without prejudice to raising it if necessary following the interrogatory responses.
I’ll enter a written order incorporating those comments.
(D.E. No. 118 at Pg ID 2441) (emphasis added). Thus, the magistrate judge precluded the
depositions as issue under the apex doctrine, because he concluded the individuals at issue
lacked personal knowledge relating to Plaintiff’s claims.
On December 22, 2016, Defendants filed their “Second Motion for Protective Order”
(D.E. No. 116) wherein they asked the Court to preclude the depositions of: 1) Southfield Police
Chief Eric Hawkins; 2) Southfield Deputy Police Chief John Fitzgerald; 3) Southfield City
Administrator Frederick Zorn; 4) an unidentified front desk police officer; 5) an unidentified
“person in IT” at the City of Southfield, and 6) City Administrator Zorn’s secretary. Defendants
asked the Court to preclude the depositions of Hawkins, Fitzgerald, and Zorn under the “Apex
Doctrine” because those persons lack personal knowledge and because “[t]he Apex Doctrine
presumes that the depositions of high-level officers are harassing and abusive.” (Defs.’ Motion
at 1) (emphasis added). Defendants also argued that the Court should preclude all of the
depositions because they are irrelevant to Plaintiff’s cause of action and not likely to lead to
admissible evidence. Defendants also asked the Court to preclude Plaintiff from propounding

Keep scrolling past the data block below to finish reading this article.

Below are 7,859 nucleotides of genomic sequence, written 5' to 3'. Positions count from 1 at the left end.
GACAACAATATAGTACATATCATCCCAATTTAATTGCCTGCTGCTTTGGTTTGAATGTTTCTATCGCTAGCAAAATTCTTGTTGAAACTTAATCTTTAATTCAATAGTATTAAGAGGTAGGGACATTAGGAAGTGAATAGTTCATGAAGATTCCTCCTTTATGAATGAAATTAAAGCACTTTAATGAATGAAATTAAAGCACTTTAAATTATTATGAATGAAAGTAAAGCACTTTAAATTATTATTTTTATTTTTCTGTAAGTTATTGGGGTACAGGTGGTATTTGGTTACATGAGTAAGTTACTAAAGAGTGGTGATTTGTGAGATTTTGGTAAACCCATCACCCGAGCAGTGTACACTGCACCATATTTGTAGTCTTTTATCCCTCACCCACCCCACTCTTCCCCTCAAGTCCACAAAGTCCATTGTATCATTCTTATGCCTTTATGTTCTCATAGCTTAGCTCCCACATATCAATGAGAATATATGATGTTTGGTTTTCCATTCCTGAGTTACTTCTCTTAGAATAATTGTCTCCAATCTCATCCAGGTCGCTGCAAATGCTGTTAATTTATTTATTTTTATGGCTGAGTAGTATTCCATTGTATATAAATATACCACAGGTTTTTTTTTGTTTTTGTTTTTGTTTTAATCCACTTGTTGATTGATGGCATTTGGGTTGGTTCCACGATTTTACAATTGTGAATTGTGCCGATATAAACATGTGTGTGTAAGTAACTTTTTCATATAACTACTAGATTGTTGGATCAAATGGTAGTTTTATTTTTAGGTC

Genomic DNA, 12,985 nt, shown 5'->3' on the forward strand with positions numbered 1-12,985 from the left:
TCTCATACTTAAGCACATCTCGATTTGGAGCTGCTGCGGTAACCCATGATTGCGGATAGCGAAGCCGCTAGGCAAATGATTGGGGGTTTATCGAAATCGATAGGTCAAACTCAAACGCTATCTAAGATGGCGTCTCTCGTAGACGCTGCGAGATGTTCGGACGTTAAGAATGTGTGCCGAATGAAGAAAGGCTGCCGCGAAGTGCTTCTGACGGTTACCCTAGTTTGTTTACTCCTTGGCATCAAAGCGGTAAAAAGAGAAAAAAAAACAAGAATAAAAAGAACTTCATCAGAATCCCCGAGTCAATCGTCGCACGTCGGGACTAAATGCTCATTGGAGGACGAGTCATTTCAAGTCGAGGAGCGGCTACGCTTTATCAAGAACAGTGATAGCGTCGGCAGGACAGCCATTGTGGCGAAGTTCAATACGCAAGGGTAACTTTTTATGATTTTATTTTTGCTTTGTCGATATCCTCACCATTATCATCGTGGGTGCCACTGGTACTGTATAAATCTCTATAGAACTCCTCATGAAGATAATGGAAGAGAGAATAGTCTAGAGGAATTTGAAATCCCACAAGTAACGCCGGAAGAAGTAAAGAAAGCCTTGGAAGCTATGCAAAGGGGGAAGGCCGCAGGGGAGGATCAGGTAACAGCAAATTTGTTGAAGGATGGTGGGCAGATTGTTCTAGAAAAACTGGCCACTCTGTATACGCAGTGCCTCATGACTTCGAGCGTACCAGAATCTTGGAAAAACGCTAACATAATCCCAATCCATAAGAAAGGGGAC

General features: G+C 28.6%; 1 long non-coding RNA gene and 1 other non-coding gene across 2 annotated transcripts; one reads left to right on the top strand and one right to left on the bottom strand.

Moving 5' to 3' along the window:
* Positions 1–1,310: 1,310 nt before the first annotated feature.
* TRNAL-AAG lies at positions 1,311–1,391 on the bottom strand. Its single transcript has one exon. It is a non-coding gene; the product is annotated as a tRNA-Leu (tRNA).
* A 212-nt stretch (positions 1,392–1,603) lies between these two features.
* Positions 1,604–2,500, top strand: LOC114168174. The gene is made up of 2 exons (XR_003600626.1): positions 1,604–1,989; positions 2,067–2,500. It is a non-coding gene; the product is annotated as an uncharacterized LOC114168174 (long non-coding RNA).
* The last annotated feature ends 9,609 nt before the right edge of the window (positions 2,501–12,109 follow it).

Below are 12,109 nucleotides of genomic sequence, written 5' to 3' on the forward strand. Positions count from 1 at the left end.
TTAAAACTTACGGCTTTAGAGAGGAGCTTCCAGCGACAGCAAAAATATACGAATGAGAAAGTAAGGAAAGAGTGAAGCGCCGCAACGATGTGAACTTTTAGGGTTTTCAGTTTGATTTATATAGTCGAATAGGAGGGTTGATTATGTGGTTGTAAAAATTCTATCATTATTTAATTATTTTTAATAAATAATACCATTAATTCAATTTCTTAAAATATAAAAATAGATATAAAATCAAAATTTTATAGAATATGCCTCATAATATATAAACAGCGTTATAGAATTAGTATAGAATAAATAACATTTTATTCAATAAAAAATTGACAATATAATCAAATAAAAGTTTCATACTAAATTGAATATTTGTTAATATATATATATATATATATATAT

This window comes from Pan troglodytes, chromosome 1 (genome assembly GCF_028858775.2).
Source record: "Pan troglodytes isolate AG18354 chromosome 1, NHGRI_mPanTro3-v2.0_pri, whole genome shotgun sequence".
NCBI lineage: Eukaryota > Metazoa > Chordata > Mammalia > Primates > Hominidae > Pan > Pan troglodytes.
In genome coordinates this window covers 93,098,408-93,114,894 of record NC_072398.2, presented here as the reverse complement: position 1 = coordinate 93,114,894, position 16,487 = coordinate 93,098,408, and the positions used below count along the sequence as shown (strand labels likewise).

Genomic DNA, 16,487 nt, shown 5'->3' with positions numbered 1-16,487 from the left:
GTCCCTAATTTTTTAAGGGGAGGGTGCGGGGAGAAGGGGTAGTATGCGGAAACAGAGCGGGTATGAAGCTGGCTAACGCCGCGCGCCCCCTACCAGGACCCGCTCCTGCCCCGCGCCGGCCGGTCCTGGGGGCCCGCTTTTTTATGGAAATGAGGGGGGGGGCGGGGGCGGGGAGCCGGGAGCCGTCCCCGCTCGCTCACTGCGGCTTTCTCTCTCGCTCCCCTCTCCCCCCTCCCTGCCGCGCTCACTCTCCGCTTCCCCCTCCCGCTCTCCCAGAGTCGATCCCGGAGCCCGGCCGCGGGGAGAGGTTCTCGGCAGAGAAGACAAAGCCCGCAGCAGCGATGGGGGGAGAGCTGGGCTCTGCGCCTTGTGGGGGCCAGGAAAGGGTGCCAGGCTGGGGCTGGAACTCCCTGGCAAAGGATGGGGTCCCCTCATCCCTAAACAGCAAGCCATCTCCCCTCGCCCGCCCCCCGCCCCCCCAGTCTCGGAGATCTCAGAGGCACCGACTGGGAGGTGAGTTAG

requests for admission for the remainder of the case, arguing that Plaintiff’s Counsel had drafted
them in an improper manner.
On March 14, 2017, the magistrate judge issued an Order (D.E. No. 139) in which he
ruled that “[f]or the reasons and under the terms stated on the record on February 7, 2017, City
of Southfield Defendants’ Second Motion for Protective Order [Doc. #116] is GRANTED.”
That order set forth two rulings in connection with the motion. First, the magistrate judge ruled
that “Plaintiff will not be permitted to depose Eric Hawkins (Southfield Police Chief), John
Fitzgerald (Deputy Police Chief), Frederick Zorn (Southfield City Administrator), Mr. Zorn’s
secretary, a City of Southfield IT representative, or any other City of Southfield personnel
regarding what Plaintiff has characterized as her ‘citizen’s complaint.’” (Id. at Pg ID 3058).
Second, the magistrate judge ruled that the “motion for protective order is also granted with
respect to the Requests for Admission submitted by Plaintiff. However, Plaintiff is permitted to